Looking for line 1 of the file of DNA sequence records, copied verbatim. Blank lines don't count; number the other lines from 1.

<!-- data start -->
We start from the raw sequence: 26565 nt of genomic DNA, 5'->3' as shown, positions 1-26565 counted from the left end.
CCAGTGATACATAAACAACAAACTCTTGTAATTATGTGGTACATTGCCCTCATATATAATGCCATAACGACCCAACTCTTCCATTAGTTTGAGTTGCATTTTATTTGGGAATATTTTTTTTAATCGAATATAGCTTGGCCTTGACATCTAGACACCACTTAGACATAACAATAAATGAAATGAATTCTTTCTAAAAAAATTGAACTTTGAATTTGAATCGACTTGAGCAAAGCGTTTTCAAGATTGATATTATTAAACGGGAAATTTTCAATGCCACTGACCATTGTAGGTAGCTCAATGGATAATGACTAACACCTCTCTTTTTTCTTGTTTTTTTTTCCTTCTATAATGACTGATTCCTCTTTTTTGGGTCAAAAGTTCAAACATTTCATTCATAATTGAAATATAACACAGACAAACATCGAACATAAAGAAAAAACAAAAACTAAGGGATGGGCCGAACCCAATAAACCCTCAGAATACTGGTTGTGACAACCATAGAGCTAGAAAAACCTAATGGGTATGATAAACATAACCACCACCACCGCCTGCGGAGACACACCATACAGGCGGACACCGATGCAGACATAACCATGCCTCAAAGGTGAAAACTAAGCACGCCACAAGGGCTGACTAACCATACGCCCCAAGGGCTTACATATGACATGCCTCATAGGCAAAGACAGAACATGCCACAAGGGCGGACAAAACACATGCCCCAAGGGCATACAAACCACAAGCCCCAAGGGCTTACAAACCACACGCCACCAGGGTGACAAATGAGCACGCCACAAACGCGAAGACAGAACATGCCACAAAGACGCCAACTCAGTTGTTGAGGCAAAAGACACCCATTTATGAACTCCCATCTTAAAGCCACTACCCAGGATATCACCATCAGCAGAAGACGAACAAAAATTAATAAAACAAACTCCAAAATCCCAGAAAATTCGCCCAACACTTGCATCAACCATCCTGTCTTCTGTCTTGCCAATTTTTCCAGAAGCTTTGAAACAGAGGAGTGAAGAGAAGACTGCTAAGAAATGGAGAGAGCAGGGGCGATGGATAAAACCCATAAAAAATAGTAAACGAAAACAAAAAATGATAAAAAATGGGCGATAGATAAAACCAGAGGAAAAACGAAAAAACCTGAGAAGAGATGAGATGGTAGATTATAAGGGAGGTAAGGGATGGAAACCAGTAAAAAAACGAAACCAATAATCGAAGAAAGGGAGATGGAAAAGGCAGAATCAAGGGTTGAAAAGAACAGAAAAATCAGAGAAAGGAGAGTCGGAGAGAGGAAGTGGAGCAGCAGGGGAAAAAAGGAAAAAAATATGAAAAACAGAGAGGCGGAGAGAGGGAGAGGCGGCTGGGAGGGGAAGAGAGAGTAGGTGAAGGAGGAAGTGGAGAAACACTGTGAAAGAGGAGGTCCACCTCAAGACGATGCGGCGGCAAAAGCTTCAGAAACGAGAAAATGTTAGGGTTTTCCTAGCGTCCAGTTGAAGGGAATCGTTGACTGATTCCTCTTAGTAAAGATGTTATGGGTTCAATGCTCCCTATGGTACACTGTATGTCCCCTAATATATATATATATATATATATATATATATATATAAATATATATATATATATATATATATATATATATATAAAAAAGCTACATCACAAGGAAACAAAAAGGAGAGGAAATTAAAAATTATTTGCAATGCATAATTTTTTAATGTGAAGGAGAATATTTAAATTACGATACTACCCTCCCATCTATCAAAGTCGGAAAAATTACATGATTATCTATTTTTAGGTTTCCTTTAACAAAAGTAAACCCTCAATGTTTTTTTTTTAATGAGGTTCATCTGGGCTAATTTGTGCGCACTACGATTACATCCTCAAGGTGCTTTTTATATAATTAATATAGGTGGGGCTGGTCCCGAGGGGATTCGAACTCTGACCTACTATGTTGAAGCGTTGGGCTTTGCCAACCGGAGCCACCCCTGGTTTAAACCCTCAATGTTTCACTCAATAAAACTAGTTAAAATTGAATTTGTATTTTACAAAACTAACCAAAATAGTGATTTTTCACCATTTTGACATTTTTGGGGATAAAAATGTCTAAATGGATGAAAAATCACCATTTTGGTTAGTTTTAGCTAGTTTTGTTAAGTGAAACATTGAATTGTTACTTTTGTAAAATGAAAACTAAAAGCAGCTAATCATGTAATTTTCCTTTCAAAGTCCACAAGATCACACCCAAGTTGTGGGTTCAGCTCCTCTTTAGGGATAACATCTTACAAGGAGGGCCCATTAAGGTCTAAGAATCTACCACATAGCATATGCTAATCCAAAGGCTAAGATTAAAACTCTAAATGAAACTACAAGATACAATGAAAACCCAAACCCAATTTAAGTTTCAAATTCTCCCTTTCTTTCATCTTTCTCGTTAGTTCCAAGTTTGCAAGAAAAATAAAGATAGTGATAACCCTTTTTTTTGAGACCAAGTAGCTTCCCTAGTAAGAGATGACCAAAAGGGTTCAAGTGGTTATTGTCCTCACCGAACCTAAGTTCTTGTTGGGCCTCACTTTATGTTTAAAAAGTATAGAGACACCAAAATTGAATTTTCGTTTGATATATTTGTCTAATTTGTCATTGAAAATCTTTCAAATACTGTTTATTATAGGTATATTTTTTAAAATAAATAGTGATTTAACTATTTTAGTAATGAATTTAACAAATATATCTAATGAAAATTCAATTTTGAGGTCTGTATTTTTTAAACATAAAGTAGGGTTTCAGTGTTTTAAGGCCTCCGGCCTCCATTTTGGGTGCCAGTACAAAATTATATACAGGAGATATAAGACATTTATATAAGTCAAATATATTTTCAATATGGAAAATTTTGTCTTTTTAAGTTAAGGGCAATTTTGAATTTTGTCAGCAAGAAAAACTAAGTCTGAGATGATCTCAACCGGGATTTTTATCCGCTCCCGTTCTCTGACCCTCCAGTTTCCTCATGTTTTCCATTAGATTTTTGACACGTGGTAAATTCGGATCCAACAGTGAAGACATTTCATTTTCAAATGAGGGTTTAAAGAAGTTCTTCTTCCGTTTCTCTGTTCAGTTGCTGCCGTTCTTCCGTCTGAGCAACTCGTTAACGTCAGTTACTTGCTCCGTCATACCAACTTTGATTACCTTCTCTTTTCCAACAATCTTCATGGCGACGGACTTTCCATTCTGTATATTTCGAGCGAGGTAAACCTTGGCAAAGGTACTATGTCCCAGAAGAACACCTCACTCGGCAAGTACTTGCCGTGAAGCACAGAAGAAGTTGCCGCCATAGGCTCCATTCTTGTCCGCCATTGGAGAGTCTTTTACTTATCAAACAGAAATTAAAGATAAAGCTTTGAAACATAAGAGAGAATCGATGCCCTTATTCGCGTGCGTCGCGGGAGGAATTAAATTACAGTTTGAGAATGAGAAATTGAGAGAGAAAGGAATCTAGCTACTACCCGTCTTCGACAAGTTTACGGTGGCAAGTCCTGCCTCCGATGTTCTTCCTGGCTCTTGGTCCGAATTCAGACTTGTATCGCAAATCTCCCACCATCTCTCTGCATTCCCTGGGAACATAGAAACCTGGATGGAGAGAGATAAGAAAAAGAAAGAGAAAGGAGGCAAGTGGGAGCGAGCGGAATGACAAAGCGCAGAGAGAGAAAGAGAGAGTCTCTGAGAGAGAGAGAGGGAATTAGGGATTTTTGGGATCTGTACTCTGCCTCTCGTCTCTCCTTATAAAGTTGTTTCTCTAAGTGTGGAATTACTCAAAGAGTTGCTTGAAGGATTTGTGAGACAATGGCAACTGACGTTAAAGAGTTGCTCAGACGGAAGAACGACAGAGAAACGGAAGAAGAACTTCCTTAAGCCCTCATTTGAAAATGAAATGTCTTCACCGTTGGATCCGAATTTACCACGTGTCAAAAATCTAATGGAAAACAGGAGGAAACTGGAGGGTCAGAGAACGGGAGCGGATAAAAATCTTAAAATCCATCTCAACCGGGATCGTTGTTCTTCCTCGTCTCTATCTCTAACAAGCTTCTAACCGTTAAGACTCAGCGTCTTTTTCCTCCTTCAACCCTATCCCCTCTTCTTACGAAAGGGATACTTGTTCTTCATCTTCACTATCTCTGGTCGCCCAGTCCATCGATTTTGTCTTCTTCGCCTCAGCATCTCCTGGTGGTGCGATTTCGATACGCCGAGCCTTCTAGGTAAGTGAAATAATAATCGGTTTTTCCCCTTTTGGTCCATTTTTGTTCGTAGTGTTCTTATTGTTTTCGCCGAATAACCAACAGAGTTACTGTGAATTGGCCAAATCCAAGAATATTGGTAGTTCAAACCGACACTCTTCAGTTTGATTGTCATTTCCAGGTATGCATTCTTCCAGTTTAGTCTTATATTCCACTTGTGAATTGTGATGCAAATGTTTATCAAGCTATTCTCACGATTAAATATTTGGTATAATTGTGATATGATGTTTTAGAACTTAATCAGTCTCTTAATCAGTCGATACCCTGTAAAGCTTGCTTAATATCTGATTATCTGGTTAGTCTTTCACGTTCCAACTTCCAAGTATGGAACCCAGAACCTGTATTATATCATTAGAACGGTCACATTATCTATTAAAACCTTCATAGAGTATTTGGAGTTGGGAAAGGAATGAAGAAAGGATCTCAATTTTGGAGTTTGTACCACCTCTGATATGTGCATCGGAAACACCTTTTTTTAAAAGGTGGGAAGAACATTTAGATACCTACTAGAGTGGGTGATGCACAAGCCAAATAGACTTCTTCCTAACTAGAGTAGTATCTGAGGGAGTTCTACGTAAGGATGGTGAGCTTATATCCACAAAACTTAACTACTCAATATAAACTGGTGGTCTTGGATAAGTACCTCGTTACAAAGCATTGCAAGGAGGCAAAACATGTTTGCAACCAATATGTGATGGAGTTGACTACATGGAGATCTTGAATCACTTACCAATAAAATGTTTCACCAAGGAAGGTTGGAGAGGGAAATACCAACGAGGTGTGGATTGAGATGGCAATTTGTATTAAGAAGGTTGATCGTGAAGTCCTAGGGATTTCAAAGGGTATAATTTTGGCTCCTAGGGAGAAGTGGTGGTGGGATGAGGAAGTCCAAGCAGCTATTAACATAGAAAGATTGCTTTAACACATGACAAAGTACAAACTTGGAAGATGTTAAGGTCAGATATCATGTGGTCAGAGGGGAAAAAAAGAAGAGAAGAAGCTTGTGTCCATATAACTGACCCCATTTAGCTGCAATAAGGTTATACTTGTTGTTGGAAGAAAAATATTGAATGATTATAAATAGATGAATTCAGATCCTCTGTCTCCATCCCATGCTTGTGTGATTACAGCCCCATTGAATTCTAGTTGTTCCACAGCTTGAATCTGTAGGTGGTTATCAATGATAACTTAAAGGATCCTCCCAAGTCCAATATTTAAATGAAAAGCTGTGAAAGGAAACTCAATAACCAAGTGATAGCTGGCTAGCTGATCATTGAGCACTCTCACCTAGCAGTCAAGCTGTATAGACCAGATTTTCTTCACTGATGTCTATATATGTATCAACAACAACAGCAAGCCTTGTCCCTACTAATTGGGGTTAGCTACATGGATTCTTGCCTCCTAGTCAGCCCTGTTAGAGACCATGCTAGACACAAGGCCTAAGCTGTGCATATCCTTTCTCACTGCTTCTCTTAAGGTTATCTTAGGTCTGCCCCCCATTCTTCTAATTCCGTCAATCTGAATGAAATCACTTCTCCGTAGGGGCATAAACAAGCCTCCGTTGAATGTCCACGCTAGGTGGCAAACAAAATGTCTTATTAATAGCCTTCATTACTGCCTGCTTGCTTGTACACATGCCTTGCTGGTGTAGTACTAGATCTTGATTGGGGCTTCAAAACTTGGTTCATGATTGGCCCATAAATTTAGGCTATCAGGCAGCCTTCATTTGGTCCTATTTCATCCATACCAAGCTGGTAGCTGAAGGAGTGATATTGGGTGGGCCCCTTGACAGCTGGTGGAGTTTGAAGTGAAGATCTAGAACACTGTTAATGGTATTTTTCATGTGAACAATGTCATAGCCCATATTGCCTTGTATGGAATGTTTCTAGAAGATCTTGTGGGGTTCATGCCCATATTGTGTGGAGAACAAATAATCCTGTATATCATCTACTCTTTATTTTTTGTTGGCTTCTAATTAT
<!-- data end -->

We start from the raw sequence: 26565 nt of genomic DNA, 5'->3' as shown, positions 1-26565 counted from the left end.